• transport connectors which consist of transport channels and wire formats TODO: add a link to a page explaining what transport connectors are how to configure and use them.
  • network connectors using network channels or discovery TODO: add a link to a page explaining what network connectors are how to configure and use them.
  • discovery agents TODO: add a link to a page explaining what discovery agents are how to configure and use them.
  • persistence providers & locations TODO: add a link to a page explaining what persistence providers are how to configure and use them.
  • custom message containers (such as last image caching etc)

We use XBean to perform the XML configuration.

For details of the XML see the Xml Reference

Be careful with broker names and URIs

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Make sure you do not use any strange characters in the names of brokers as they are converted to URIs which do not allow things like underscores in them etc.

Examples

The default ActiveMQ configuration: current default config.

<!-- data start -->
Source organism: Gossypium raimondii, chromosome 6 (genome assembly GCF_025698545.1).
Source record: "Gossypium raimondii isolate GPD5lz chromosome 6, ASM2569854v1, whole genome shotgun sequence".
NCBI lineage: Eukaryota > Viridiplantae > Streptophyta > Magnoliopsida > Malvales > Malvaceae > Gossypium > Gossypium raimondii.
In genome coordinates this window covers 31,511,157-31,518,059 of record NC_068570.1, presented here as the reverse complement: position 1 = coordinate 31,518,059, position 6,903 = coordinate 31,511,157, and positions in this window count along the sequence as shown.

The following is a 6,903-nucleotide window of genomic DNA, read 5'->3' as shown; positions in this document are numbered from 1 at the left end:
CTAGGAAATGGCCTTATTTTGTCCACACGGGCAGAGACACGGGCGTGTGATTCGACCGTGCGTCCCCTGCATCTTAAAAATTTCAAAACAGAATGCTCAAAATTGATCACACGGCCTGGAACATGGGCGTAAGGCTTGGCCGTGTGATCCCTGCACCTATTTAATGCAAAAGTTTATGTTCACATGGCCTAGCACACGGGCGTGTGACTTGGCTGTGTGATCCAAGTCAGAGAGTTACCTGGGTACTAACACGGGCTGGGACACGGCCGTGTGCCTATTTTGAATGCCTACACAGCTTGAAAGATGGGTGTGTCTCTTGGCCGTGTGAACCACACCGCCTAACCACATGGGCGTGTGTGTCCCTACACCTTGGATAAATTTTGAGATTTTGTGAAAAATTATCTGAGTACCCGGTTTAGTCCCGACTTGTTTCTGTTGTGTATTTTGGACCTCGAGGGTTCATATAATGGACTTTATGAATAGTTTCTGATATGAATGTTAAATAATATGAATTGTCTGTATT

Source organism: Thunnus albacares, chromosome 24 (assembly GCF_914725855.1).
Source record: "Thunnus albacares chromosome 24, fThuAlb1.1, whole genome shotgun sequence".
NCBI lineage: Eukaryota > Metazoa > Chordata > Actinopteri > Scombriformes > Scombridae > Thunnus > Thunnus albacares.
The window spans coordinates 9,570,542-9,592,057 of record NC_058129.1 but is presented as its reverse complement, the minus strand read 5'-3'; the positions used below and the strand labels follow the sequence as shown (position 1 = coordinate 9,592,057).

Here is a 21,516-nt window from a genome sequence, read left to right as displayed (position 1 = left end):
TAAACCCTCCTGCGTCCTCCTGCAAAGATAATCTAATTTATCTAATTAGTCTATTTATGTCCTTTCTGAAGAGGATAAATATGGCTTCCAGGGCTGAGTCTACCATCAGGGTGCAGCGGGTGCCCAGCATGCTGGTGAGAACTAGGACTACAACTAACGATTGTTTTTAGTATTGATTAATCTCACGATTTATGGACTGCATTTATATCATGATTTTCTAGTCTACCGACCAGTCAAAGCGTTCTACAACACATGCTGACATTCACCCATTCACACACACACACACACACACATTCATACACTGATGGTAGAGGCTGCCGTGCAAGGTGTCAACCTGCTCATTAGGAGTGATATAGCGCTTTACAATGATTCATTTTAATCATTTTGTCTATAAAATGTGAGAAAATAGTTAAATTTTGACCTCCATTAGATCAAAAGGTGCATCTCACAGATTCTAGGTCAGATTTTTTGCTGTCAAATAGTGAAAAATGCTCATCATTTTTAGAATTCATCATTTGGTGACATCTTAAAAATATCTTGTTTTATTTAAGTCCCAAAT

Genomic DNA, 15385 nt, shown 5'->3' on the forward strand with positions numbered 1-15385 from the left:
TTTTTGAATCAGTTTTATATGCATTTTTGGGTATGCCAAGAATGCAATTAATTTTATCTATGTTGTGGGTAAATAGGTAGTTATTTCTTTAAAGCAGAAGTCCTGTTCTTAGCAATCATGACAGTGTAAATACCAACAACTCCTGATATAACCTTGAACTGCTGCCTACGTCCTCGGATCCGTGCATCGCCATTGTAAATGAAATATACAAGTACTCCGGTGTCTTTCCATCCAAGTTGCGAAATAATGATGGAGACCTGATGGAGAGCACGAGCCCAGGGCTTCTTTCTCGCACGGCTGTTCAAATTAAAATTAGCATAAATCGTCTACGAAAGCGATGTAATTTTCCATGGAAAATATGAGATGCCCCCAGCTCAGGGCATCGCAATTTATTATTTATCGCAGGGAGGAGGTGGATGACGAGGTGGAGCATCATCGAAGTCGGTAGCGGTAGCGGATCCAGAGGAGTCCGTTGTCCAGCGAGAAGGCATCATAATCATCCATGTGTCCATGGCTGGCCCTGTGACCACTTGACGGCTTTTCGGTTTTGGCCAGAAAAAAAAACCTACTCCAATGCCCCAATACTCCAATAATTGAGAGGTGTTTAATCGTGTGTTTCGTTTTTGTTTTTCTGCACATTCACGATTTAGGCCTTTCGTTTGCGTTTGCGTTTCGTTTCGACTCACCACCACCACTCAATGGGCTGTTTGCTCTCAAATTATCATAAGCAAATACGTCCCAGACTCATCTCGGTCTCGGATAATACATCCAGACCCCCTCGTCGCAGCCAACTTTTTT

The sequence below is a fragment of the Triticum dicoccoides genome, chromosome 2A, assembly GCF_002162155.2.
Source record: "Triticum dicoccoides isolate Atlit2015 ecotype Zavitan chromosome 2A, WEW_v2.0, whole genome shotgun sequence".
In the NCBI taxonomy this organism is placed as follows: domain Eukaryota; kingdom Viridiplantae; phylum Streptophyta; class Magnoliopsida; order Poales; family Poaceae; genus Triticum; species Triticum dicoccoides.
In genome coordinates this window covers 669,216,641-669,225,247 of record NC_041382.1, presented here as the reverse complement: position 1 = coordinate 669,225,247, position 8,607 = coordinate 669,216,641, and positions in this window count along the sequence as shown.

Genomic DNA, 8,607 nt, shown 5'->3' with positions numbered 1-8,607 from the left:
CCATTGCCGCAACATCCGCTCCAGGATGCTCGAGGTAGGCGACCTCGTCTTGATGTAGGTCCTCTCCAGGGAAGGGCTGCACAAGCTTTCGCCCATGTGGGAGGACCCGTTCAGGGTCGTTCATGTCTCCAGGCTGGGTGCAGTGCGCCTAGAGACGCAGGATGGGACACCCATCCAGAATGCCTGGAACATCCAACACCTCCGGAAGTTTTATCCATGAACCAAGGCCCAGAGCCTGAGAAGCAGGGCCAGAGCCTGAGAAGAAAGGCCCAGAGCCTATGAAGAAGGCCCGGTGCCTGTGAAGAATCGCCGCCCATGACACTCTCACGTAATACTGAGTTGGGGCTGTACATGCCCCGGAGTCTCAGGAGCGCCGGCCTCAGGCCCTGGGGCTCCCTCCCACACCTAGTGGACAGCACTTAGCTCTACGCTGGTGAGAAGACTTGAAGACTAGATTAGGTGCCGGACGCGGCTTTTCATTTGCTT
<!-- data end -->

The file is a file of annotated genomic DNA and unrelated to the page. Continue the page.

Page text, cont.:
From a binary distribution there is an activemq script allowing you to run a Message Broker as a stand alone process from the command line easily providing the $ACTIVEMQ_HOME/bin directory is on your PATH.

Configuring embedded brokers

You can also use the XML Configuration to configure embedded brokers. For example using the JNDI configuration mechanism you can do the following
BrokerXmlConfigFromJNDITest
Or of you want to explicitly configure the embedded broker via Java code you can do the following
BrokerXmlConfigTest

User Submitted Configurations

We have a page which allows users to submit details of their configurations.

Background

Since ActiveMQ has so many strategy pattern plugins for transports, wire formats, persistence and many other things, we wanted to leave the configuration format open so that you the developer can configure and extend ActiveMQ in any direction you wish.

So we use the Spring XML configuration file format, which allows any beans / POJOs to be wired together and configured. However often Spring's XML can be kinda verbose at times, so we have implemented an ActiveMQ extension to the Spring XML which knows about the common, standard ActiveMQ things you're likely to do (e.g. tags like connector, wireFormat, serverTransport, persistence) - but at any time you can fall back to the normal Spring way of doing things (with tags like bean, property etc).

To see documentation of the XML file we use or to get access to the XSD/DTD see the Xml Reference

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